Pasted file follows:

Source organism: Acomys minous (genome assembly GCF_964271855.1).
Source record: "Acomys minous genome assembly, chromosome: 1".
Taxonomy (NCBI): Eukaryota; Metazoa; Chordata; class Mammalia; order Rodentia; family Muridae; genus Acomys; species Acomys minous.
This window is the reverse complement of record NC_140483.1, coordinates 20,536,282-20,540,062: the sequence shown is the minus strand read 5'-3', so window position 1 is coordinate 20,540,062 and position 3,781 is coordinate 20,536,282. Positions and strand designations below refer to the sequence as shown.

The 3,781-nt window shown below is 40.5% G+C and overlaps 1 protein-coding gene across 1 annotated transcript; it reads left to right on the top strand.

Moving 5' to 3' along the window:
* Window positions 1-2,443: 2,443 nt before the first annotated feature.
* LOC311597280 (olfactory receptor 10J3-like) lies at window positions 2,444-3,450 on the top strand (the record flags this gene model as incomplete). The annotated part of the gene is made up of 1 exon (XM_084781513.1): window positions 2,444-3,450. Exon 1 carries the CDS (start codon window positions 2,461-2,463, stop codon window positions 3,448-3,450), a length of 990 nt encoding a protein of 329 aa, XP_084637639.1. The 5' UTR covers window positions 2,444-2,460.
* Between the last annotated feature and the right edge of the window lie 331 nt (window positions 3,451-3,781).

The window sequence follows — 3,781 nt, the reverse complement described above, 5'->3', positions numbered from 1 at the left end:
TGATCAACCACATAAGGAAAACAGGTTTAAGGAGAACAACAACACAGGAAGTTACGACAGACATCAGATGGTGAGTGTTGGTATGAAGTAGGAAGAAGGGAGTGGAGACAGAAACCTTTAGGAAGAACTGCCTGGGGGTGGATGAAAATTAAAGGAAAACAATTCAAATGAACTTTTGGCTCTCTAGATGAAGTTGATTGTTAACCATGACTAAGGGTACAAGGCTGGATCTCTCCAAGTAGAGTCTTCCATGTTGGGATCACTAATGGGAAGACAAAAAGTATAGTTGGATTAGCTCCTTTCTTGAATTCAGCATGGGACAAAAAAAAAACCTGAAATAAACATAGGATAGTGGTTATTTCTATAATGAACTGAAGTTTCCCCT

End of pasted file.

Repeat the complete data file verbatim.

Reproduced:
Source organism: Acomys minous (genome assembly GCF_964271855.1).
Source record: "Acomys minous genome assembly, chromosome: 1".
Taxonomy (NCBI): Eukaryota; Metazoa; Chordata; class Mammalia; order Rodentia; family Muridae; genus Acomys; species Acomys minous.
This window is the reverse complement of record NC_140483.1, coordinates 20,536,282-20,540,062: the sequence shown is the minus strand read 5'-3', so window position 1 is coordinate 20,540,062 and position 3,781 is coordinate 20,536,282. Positions and strand designations below refer to the sequence as shown.

The 3,781-nt window shown below is 40.5% G+C and overlaps 1 protein-coding gene across 1 annotated transcript; it reads left to right on the top strand.

Moving 5' to 3' along the window:
* Window positions 1-2,443: 2,443 nt before the first annotated feature.
* LOC311597280 (olfactory receptor 10J3-like) lies at window positions 2,444-3,450 on the top strand (the record flags this gene model as incomplete). The annotated part of the gene is made up of 1 exon (XM_084781513.1): window positions 2,444-3,450. Exon 1 carries the CDS (start codon window positions 2,461-2,463, stop codon window positions 3,448-3,450), a length of 990 nt encoding a protein of 329 aa, XP_084637639.1. The 5' UTR covers window positions 2,444-2,460.
* Between the last annotated feature and the right edge of the window lie 331 nt (window positions 3,451-3,781).

The window sequence follows — 3,781 nt, the reverse complement described above, 5'->3', positions numbered from 1 at the left end:
TGATCAACCACATAAGGAAAACAGGTTTAAGGAGAACAACAACACAGGAAGTTACGACAGACATCAGATGGTGAGTGTTGGTATGAAGTAGGAAGAAGGGAGTGGAGACAGAAACCTTTAGGAAGAACTGCCTGGGGGTGGATGAAAATTAAAGGAAAACAATTCAAATGAACTTTTGGCTCTCTAGATGAAGTTGATTGTTAACCATGACTAAGGGTACAAGGCTGGATCTCTCCAAGTAGAGTCTTCCATGTTGGGATCACTAATGGGAAGACAAAAAGTATAGTTGGATTAGCTCCTTTCTTGAATTCAGCATGGGACAAAAAAAAAACCTGAAATAAACATAGGATAGTGGTTATTTCTATAATGAACTGAAGTTTCCCCT